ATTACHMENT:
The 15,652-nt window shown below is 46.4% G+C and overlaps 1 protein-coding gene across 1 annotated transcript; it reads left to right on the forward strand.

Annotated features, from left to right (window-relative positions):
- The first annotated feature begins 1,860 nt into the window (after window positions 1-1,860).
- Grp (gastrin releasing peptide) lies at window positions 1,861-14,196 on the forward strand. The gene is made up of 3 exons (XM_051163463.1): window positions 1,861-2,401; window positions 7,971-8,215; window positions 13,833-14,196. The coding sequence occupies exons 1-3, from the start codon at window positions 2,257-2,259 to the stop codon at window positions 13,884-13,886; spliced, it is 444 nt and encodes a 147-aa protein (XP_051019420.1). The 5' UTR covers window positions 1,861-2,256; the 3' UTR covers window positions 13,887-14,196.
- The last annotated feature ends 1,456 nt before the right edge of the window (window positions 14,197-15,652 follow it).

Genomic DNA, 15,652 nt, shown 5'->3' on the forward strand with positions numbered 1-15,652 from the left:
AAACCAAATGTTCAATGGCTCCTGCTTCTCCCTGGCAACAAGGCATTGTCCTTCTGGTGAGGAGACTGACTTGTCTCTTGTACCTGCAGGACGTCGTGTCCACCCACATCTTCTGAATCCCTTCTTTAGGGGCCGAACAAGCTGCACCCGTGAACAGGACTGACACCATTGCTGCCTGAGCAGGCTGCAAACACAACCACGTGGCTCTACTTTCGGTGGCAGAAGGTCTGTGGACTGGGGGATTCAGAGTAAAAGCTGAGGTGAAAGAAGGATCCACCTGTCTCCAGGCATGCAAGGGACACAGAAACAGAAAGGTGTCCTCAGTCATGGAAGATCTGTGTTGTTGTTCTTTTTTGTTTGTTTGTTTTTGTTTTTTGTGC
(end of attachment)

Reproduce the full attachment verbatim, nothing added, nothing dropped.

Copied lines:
The 15,652-nt window shown below is 46.4% G+C and overlaps 1 protein-coding gene across 1 annotated transcript; it reads left to right on the forward strand.

Annotated features, from left to right (window-relative positions):
- The first annotated feature begins 1,860 nt into the window (after window positions 1-1,860).
- Grp (gastrin releasing peptide) lies at window positions 1,861-14,196 on the forward strand. The gene is made up of 3 exons (XM_051163463.1): window positions 1,861-2,401; window positions 7,971-8,215; window positions 13,833-14,196. The coding sequence occupies exons 1-3, from the start codon at window positions 2,257-2,259 to the stop codon at window positions 13,884-13,886; spliced, it is 444 nt and encodes a 147-aa protein (XP_051019420.1). The 5' UTR covers window positions 1,861-2,256; the 3' UTR covers window positions 13,887-14,196.
- The last annotated feature ends 1,456 nt before the right edge of the window (window positions 14,197-15,652 follow it).

Genomic DNA, 15,652 nt, shown 5'->3' on the forward strand with positions numbered 1-15,652 from the left:
AAACCAAATGTTCAATGGCTCCTGCTTCTCCCTGGCAACAAGGCATTGTCCTTCTGGTGAGGAGACTGACTTGTCTCTTGTACCTGCAGGACGTCGTGTCCACCCACATCTTCTGAATCCCTTCTTTAGGGGCCGAACAAGCTGCACCCGTGAACAGGACTGACACCATTGCTGCCTGAGCAGGCTGCAAACACAACCACGTGGCTCTACTTTCGGTGGCAGAAGGTCTGTGGACTGGGGGATTCAGAGTAAAAGCTGAGGTGAAAGAAGGATCCACCTGTCTCCAGGCATGCAAGGGACACAGAAACAGAAAGGTGTCCTCAGTCATGGAAGATCTGTGTTGTTGTTCTTTTTTGTTTGTTTGTTTTTGTTTTTTGTGC